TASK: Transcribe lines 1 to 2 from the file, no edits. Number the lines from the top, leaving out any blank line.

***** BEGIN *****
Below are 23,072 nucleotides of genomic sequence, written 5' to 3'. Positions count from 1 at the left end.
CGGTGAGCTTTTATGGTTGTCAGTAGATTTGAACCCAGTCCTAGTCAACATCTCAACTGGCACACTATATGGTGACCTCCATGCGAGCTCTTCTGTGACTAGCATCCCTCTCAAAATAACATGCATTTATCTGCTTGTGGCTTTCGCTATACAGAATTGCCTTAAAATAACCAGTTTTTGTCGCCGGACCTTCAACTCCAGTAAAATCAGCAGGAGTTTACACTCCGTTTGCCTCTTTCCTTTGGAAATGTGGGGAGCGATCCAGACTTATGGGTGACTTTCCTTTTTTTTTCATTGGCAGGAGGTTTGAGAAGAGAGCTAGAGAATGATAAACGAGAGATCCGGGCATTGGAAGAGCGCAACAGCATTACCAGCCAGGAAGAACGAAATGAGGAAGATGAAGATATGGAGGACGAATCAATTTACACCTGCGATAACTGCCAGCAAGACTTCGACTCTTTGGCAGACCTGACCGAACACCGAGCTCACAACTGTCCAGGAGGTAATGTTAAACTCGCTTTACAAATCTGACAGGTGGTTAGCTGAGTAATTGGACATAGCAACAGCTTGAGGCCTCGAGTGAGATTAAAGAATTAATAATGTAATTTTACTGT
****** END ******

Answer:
Below are 23,072 nucleotides of genomic sequence, written 5' to 3'. Positions count from 1 at the left end.
CGGTGAGCTTTTATGGTTGTCAGTAGATTTGAACCCAGTCCTAGTCAACATCTCAACTGGCACACTATATGGTGACCTCCATGCGAGCTCTTCTGTGACTAGCATCCCTCTCAAAATAACATGCATTTATCTGCTTGTGGCTTTCGCTATACAGAATTGCCTTAAAATAACCAGTTTTTGTCGCCGGACCTTCAACTCCAGTAAAATCAGCAGGAGTTTACACTCCGTTTGCCTCTTTCCTTTGGAAATGTGGGGAGCGATCCAGACTTATGGGTGACTTTCCTTTTTTTTTCATTGGCAGGAGGTTTGAGAAGAGAGCTAGAGAATGATAAACGAGAGATCCGGGCATTGGAAGAGCGCAACAGCATTACCAGCCAGGAAGAACGAAATGAGGAAGATGAAGATATGGAGGACGAATCAATTTACACCTGCGATAACTGCCAGCAAGACTTCGACTCTTTGGCAGACCTGACCGAACACCGAGCTCACAACTGTCCAGGAGGTAATGTTAAACTCGCTTTACAAATCTGACAGGTGGTTAGCTGAGTAATTGGACATAGCAACAGCTTGAGGCCTCGAGTGAGATTAAAGAATTAATAATGTAATTTTACTGT